For many Muslims, Cordoba is a reminder of a zenith of their history. Yes, it was started by conquest but so was much of Christian society of Europe against the Pagans. My hope is that the NYC Muslims are hearkening back to the good that came out of the caliphate.

Given the NYC Cordoba House has explicitly said that interfaith dialogue and interaction will be a key part of the mission--I take them at their word for now. Should they not live up to that and begin to behave otherwise then I will be disappointed. However, I don't think a name should be what prevents them from building a mosque and cultural center.

After all, how much violence and intolerance came from the Vatican? Yet today it is considered one of the most benevolent cities in the world. I am against intolerance on all levels and again, should this center go in an opposite direction than they are stating--I will be the first to criticize them.

I also take comfort in knowing that Rabbi Arther Waskow of the Shalom Center has agreed with the building. As have many other non-Islamic leaders.

I agree with you that the center has an agenda but so do churches, synagogues, temples, organizations, political parties, corporations and ngos. We need to remember too that some (not all) of the opponents of this mosque have an agenda too.

They call him James Ure said...

@Scottish Buddhist...Hey!! I congratulate you on your over-coming an obstacle in your path. We all could do with a dose of your willingness to challenge your opinions and willingness to change.

Samuel said...

James - great post. I wrote a paper for a soc. of religion class on Islam and the attitudes of Muslims in the West - and surprise, surprise - they aren't terribly different from the rest of us.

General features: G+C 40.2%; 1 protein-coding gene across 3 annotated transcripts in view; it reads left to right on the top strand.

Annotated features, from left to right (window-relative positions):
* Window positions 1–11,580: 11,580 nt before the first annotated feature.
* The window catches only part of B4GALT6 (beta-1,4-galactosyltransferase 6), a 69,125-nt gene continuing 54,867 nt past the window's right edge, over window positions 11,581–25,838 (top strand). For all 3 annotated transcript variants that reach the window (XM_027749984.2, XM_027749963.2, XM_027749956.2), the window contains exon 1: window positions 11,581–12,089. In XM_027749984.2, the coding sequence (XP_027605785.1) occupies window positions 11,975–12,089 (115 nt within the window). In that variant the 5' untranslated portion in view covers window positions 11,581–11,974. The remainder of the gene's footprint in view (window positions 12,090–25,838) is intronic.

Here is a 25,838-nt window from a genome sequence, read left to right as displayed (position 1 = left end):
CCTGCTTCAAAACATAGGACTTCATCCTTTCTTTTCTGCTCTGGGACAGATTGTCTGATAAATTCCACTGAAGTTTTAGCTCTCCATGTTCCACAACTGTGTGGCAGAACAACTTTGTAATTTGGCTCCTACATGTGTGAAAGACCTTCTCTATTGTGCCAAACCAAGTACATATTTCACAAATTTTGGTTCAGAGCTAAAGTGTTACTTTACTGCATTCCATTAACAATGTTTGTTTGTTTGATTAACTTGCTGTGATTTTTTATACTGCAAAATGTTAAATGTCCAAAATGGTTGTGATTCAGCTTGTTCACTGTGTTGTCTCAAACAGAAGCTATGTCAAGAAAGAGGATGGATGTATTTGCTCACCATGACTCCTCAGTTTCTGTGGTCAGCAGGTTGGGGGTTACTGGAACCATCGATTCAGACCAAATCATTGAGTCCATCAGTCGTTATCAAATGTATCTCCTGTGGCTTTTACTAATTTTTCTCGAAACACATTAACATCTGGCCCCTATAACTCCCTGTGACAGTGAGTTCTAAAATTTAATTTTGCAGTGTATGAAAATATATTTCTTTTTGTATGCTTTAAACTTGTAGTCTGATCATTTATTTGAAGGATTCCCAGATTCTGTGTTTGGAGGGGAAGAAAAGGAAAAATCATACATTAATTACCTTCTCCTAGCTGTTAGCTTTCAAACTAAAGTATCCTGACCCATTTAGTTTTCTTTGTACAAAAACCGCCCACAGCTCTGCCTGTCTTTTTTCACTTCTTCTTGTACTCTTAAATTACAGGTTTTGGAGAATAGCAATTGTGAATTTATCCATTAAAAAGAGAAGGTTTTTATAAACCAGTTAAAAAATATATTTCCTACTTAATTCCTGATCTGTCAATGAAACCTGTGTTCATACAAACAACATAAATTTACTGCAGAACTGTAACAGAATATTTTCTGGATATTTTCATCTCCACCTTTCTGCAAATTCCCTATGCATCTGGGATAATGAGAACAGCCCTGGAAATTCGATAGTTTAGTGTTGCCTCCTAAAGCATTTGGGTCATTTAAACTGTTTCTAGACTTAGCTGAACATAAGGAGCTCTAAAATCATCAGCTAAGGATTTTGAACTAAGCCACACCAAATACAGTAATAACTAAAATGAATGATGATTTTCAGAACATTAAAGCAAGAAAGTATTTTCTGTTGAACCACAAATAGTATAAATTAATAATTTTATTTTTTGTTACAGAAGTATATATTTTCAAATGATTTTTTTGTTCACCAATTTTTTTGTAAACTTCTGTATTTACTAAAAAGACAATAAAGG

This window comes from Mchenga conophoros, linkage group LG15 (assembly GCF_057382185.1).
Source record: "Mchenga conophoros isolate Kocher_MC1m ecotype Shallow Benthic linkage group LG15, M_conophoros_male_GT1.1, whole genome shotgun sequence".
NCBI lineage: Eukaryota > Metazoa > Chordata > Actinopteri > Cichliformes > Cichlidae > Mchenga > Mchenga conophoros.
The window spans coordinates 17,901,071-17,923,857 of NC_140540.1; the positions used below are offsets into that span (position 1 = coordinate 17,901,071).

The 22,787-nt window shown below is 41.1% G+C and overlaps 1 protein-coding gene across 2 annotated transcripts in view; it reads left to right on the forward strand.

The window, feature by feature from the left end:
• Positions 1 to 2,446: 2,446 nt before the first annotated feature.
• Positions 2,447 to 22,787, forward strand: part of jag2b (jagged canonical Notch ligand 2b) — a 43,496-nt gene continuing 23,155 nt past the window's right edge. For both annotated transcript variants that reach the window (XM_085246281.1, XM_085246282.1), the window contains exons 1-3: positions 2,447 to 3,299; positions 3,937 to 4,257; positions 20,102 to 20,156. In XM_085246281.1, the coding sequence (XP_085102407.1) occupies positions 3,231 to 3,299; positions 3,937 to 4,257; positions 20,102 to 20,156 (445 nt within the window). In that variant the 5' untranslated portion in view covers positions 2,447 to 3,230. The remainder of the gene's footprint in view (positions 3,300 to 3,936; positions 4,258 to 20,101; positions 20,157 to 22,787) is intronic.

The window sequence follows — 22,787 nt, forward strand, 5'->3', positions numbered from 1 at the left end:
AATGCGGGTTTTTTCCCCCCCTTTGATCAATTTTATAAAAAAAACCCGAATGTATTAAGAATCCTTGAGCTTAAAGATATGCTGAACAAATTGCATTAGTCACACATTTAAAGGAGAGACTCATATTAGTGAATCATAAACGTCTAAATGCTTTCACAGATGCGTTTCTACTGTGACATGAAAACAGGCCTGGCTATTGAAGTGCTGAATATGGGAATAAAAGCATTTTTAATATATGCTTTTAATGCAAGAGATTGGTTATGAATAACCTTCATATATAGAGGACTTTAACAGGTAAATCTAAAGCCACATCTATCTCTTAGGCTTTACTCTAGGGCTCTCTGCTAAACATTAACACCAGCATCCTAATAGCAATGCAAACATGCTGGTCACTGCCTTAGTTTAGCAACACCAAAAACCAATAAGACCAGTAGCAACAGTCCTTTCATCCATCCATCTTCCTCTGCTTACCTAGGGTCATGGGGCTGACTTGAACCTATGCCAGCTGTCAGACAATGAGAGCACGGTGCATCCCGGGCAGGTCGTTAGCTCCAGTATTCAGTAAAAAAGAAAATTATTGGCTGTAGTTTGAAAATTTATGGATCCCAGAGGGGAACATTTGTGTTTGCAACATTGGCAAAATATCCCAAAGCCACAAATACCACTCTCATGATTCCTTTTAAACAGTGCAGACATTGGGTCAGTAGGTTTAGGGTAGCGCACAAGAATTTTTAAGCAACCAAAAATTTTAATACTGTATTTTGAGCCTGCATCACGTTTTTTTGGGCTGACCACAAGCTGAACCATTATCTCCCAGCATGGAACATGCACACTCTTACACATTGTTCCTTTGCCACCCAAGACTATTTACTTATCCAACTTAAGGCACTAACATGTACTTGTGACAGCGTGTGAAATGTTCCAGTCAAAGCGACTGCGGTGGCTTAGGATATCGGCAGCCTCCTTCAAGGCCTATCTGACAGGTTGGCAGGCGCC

I'm a little concerned about the ever-growing sentiment in America against foreigners of all stripes. It's nothing new and has always come up throughout history - but I think it's just a reflection of our own insecurity.

Immigrants are less likely than the general population to commit crimes - but that's not the impression you get from the evening news. With a billion Muslims, even if only .001% were involved with terrorism - it would still be a large number but statistically insignificant for the population as a whole. I doubt the actual rate differs much from other populations - but it's always easier to hate outsiders.

Anyway, as Adam said, nicely written.

They call him James Ure said...

@Samuel...Yes, every time there is an economic downturn the insecure and fearful blame the immigrants. It is sad because immigrants have always been the life-blood of this country. We are a nation of immigrants. None of us are natives except, well, the Native American Indians.